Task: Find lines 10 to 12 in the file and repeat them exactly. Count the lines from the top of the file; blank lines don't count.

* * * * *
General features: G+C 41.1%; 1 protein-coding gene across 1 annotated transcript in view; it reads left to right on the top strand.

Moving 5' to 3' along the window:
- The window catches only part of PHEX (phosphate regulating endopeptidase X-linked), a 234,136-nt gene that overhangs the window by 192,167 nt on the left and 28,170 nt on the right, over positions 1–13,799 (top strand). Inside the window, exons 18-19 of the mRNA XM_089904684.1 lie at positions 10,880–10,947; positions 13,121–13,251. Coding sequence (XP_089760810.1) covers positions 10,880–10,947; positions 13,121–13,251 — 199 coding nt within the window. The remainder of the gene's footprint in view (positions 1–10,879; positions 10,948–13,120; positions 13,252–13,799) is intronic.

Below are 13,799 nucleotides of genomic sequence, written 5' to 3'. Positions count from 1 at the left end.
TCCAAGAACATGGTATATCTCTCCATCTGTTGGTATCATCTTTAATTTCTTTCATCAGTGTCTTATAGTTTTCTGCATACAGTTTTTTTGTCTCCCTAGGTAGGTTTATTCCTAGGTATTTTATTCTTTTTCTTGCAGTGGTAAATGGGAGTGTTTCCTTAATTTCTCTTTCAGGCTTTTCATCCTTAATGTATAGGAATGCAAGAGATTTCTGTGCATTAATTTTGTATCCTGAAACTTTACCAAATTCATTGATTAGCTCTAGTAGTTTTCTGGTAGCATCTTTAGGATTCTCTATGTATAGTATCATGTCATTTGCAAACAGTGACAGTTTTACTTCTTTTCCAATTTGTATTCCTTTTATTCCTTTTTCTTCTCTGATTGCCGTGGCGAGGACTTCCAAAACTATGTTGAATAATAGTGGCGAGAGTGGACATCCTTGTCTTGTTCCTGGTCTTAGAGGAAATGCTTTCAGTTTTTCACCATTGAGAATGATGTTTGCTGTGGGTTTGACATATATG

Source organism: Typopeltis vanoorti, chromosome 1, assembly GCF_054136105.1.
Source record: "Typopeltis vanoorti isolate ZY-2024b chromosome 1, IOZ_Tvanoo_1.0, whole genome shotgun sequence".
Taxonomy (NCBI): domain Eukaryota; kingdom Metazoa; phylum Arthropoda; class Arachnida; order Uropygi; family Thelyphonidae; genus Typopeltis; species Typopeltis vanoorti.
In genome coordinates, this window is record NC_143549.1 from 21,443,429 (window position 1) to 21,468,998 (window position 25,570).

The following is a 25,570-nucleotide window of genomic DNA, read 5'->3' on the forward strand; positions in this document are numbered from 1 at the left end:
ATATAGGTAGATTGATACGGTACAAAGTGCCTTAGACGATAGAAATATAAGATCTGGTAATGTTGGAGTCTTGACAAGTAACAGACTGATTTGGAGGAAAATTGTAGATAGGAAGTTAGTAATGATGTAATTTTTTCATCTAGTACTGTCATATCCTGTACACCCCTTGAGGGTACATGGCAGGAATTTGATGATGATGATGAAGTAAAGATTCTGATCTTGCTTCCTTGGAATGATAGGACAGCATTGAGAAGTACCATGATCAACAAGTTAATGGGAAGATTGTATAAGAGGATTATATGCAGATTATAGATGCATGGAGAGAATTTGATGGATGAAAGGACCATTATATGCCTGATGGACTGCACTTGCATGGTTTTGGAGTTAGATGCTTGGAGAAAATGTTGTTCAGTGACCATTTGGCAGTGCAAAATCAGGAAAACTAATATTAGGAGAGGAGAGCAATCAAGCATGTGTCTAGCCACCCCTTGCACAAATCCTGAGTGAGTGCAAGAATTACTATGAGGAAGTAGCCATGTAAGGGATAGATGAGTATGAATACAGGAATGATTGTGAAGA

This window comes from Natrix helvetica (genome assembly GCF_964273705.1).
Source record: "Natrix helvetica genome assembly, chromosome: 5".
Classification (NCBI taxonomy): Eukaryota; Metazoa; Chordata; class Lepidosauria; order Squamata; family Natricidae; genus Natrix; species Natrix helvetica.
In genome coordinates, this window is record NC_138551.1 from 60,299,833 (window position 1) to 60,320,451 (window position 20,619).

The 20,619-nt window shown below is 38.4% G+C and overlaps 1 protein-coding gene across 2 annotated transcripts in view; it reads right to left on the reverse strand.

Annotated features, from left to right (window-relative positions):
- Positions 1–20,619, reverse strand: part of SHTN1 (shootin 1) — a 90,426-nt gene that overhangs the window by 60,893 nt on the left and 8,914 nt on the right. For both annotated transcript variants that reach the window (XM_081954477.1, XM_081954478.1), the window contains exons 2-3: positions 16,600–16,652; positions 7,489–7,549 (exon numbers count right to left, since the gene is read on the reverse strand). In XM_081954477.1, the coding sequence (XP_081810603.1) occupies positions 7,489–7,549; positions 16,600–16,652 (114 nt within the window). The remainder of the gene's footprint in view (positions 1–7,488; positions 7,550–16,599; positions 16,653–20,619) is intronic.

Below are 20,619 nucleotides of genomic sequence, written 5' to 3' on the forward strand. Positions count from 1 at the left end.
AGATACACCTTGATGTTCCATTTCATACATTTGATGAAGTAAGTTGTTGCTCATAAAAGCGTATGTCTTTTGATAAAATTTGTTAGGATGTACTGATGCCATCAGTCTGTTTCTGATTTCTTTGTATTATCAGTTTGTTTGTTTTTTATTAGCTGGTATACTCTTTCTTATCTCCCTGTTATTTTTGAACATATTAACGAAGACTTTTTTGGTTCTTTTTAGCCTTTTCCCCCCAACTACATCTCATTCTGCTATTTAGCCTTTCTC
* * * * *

The following is a 25,570-nucleotide window of genomic DNA, read 5'->3' on the forward strand; positions in this document are numbered from 1 at the left end:
ATATAGGTAGATTGATACGGTACAAAGTGCCTTAGACGATAGAAATATAAGATCTGGTAATGTTGGAGTCTTGACAAGTAACAGACTGATTTGGAGGAAAATTGTAGATAGGAAGTTAGTAATGATGTAATTTTTTCATCTAGTACTGTCATATCCTGTACACCCCTTGAGGGTACATGGCAGGAATTTGATGATGATGATGAAGTAAAGATTCTGATCTTGCTTCCTTGGAATGATAGGACAGCATTGAGAAGTACCATGATCAACAAGTTAATGGGAAGATTGTATAAGAGGATTATATGCAGATTATAGATGCATGGAGAGAATTTGATGGATGAAAGGACCATTATATGCCTGATGGACTGCACTTGCATGGTTTTGGAGTTAGATGCTTGGAGAAAATGTTGTTCAGTGACCATTTGGCAGTGCAAAATCAGGAAAACTAATATTAGGAGAGGAGAGCAATCAAGCATGTGTCTAGCCACCCCTTGCACAAATCCTGAGTGAGTGCAAGAATTACTATGAGGAAGTAGCCATGTAAGGGATAGATGAGTATGAATACAGGAATGATTGTGAAGA

This window comes from Natrix helvetica (genome assembly GCF_964273705.1).